The Final Programme (1973)
Director: Robert Fuest
review by J.C. Hartley
I was always a 'great reader'. "He's a great reader," they used to say, usually when the Sun was melting the asphalt, and my peer group were swimming
in the sea and raiding orchards. But for long periods in my life I didn't read a thing. It used to bother me. I was supposed to be the 'great reader', the one
with a literary bent, but often my friends read more, and more widely, than me, and also seemed the better writers for it. Not now of course; not a day goes past
without finding me, fast asleep, with an open volume of literary criticism in my lap. As for the writing...
It must have been the fifth year at school, which would make it around 1973, when we had to spend some time in the library, reading. I probably messed about, as
was my wont, but three books were brought to my attention, selected by others, which were to have a lasting effect on me. One was a collection of the paintings of
Rene Magritte, we were already very impressed by Salvador Dali, a large reproduction of whose Metamorphosis Of Narcissus hung in the stairwell of a shop in
Carlisle, but Magritte, in time, with his northern European irony, probably had a more lasting effect. The second book was Enderby Outside (the second volume
of Anthony Burgess' Enderby sequence). I don't know why this book had announced itself to someone, it probably contains rude words or scenes of a sexual nature,
but we all read it and I became seriously hooked on the works of Burgess, until some time in the mid-1980s when I finally tired of what I saw as the author's reactionary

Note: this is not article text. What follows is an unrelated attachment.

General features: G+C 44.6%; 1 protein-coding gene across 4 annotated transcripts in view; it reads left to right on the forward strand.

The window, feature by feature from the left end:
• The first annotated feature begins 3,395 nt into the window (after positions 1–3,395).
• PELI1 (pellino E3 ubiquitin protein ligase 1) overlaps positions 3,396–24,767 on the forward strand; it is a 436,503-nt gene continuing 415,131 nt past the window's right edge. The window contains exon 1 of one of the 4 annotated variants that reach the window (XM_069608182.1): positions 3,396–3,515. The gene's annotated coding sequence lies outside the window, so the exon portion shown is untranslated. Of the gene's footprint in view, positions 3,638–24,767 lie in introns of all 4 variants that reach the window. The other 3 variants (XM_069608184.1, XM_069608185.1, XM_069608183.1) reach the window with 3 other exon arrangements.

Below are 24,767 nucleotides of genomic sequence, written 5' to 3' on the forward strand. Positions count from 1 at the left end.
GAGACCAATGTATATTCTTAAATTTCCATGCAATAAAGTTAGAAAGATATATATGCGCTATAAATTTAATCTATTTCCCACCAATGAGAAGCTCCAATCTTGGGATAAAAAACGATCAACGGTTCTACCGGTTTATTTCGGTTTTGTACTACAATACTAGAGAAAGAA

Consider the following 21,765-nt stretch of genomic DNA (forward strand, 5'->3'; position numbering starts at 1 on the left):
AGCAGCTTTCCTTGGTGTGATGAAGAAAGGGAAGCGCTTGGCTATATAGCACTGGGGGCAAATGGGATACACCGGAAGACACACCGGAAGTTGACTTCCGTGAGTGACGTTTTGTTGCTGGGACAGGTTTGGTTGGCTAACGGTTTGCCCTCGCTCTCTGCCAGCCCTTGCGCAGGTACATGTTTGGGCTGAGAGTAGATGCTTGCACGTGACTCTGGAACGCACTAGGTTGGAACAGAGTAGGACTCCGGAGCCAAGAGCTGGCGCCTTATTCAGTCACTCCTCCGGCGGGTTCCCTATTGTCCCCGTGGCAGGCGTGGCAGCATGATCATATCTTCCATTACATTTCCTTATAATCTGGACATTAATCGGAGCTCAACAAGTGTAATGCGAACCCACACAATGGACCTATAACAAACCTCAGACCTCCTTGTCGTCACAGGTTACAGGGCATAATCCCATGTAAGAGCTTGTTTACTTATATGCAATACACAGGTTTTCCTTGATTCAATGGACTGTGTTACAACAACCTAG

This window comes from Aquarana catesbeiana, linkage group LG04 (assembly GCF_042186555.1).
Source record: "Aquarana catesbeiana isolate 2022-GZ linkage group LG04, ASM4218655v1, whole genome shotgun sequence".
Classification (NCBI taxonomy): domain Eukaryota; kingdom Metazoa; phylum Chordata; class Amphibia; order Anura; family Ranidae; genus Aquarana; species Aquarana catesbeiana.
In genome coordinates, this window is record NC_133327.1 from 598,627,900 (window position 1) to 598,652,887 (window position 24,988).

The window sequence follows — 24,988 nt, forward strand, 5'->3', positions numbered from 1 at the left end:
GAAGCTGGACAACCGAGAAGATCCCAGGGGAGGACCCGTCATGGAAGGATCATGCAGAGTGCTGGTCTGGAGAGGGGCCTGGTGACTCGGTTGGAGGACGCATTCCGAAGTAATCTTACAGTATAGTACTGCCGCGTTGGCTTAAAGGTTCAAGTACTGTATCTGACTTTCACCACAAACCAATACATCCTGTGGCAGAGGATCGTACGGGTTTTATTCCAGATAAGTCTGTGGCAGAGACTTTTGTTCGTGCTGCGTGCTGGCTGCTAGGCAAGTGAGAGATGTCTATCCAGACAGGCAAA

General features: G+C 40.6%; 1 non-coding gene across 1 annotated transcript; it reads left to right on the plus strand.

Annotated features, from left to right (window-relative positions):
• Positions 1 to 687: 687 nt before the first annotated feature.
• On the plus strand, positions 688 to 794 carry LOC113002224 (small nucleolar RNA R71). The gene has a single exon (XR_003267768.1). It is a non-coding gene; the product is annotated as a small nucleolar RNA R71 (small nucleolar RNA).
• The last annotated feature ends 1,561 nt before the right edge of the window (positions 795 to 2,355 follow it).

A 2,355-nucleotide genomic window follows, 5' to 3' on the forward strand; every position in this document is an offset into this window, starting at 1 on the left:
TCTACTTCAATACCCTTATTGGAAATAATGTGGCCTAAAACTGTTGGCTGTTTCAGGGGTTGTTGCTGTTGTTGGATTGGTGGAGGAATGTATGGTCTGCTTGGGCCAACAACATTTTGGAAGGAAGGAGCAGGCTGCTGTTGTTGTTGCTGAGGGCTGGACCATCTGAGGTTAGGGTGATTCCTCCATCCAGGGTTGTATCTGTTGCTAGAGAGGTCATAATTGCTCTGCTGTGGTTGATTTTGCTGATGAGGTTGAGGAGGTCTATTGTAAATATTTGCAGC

The third book was Michael Moorcock's The Final Programme, and thus began a life-long bromance with Jerry
Cornelius. Oh yes, we also avidly devoured Gore Vidal's Myra Breckinridge, and the sequel Myron, for we were of that generation, inspired by the example
of David Bowie, into interrogation of its own sexuality. Somewhere along the line Jerry got merged with my other style-icon, Peter Wyngarde's Jason King, and I haven't
fastened my shirt-cuffs since.
I grew up in my grandmother's house and, as a teenage boy; much of my time was spent in preventing her, and other female relatives, from seeing inappropriate stuff
on the tele. I remember leaping to my feet and fiddling with the contrast, while blocking the screen, when the delightful Prunella Gee stripped off in Shabby Tiger;
I remember my anguish when my mum and aunt witnessed the 'Dirty Vicar' sketch in Monty Python, I remember shifting uncomfortably in my seat, while watching a
film programme, in which the photo shoot for the poster for Three Into Two Won't Go involved a model posing full-frontal; my gran said it was 'interesting'.
Happily, when that same film show revealed the making of a movie version of The Final Programme I was over the moon.
Time is out of joint. Three Into Two Won't Go was released in 1969, The Final Programme was published in 1969, the film version was released in 1973,
I was in the fifth year in 1976, and films didn't appear on TV in those days until about six years after their release, so I saw both Three Into Two Won't Go
and The Final Programme on TV. When The Final Programme was in production, and featuring on a film show, I can't have read it, all my anticipation was
retrospective. Michael Moorcock didn't like the film. He said something like; it had everything going for it except a good director and a good story. Jerry says a
similar thing about Kubrick in, I think, The Condition Of Muzak; "His films have everything except a good director."
Originally a set-designer, Robert Fuest made his name in British television directing episodes of Tara King-era The Avengers in 1969. From there, he made
And Soon The Darkness (1970), written by Brian Clemens and Terry Nation. This film received short shrift critically; I remember it as being rather unpleasant